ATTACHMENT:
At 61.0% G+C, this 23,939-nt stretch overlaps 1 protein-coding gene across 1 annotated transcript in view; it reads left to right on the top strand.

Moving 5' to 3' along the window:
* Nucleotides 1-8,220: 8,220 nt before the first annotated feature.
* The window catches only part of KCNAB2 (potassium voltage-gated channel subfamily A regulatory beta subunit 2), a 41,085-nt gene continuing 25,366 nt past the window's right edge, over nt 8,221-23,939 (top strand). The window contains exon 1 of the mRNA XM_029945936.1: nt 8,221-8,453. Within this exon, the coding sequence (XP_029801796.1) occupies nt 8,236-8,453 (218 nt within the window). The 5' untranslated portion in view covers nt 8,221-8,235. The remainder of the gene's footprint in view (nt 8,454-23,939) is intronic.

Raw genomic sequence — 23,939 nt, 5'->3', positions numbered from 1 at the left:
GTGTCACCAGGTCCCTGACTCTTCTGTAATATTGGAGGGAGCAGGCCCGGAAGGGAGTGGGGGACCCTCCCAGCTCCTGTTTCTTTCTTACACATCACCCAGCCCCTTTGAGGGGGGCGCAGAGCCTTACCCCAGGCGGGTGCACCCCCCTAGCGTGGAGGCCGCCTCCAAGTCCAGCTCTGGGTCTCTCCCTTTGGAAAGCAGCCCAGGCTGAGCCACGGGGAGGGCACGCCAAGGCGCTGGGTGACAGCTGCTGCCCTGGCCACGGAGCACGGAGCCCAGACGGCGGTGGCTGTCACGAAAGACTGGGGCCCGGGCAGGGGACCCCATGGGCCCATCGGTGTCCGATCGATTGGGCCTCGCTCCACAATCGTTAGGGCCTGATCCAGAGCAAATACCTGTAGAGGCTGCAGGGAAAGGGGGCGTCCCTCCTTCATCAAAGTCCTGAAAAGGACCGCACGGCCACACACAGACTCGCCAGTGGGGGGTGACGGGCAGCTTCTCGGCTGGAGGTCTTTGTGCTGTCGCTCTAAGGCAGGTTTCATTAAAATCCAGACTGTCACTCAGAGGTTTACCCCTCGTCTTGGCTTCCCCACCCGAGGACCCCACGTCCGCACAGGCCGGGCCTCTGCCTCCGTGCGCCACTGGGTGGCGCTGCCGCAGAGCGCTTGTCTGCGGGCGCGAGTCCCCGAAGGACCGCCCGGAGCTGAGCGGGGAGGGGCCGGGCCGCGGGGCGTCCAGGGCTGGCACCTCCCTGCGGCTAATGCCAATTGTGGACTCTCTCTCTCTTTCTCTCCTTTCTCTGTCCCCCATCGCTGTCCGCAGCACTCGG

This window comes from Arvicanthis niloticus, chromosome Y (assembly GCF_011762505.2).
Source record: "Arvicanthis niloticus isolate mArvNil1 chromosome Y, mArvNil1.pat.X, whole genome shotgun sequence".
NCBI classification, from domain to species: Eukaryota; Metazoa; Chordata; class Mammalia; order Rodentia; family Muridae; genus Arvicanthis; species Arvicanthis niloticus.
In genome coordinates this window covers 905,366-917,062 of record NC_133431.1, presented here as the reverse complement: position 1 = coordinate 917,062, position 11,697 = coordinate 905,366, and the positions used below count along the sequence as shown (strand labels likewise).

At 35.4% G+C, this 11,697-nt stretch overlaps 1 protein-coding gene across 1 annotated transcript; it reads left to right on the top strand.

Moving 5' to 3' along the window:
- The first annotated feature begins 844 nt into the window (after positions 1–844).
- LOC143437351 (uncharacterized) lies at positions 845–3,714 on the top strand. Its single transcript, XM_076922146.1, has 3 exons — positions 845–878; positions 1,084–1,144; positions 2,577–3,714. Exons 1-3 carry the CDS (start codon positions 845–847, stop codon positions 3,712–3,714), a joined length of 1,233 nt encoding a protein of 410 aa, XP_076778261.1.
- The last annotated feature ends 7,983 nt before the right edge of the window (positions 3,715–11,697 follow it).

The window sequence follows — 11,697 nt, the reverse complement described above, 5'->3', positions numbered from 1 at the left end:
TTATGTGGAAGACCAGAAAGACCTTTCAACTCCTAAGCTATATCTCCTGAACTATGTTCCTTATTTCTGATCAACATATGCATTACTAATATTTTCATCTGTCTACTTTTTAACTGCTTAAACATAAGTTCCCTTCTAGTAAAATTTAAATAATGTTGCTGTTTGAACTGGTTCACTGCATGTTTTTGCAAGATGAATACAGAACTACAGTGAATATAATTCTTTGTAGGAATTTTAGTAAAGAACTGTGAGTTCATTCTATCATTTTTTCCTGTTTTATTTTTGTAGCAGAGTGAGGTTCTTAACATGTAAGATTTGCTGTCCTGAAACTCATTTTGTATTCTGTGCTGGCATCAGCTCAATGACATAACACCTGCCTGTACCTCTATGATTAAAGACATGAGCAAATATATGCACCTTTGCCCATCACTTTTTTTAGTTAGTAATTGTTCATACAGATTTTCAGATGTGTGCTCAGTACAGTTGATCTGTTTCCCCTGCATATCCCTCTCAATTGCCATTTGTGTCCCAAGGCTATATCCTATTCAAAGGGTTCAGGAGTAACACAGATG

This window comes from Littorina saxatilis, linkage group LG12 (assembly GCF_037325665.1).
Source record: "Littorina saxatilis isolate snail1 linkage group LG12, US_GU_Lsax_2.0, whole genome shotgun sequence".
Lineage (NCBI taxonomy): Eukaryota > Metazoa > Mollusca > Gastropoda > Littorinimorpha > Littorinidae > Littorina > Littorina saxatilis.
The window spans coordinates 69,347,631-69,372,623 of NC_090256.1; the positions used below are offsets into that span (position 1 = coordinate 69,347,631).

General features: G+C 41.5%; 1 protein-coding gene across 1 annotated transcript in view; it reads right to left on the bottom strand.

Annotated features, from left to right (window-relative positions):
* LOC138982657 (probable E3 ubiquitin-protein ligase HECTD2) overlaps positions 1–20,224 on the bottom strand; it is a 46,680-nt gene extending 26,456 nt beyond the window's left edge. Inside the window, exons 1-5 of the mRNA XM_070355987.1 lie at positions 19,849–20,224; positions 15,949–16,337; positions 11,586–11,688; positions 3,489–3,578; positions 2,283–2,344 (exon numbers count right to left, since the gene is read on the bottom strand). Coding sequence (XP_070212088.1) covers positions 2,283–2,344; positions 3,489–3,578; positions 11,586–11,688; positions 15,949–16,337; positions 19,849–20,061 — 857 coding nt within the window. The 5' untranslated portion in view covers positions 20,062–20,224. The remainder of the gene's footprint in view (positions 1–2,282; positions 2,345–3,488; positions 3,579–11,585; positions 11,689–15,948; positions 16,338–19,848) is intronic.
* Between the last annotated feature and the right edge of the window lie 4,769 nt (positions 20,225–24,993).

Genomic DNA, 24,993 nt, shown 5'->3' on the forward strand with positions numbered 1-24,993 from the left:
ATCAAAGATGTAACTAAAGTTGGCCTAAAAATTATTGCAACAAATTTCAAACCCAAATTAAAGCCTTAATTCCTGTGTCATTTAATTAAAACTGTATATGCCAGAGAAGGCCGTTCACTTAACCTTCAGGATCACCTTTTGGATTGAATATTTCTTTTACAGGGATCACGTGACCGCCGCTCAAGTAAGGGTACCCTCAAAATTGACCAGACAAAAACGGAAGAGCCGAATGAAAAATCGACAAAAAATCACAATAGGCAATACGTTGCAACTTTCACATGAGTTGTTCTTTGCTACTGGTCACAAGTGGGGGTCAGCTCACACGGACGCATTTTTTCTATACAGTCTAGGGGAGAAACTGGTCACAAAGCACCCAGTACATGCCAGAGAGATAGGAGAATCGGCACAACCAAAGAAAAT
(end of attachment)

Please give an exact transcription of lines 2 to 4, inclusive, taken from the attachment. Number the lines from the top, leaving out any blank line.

Moving 5' to 3' along the window:
* Nucleotides 1-8,220: 8,220 nt before the first annotated feature.
* The window catches only part of KCNAB2 (potassium voltage-gated channel subfamily A regulatory beta subunit 2), a 41,085-nt gene continuing 25,366 nt past the window's right edge, over nt 8,221-23,939 (top strand). The window contains exon 1 of the mRNA XM_029945936.1: nt 8,221-8,453. Within this exon, the coding sequence (XP_029801796.1) occupies nt 8,236-8,453 (218 nt within the window). The 5' untranslated portion in view covers nt 8,221-8,235. The remainder of the gene's footprint in view (nt 8,454-23,939) is intronic.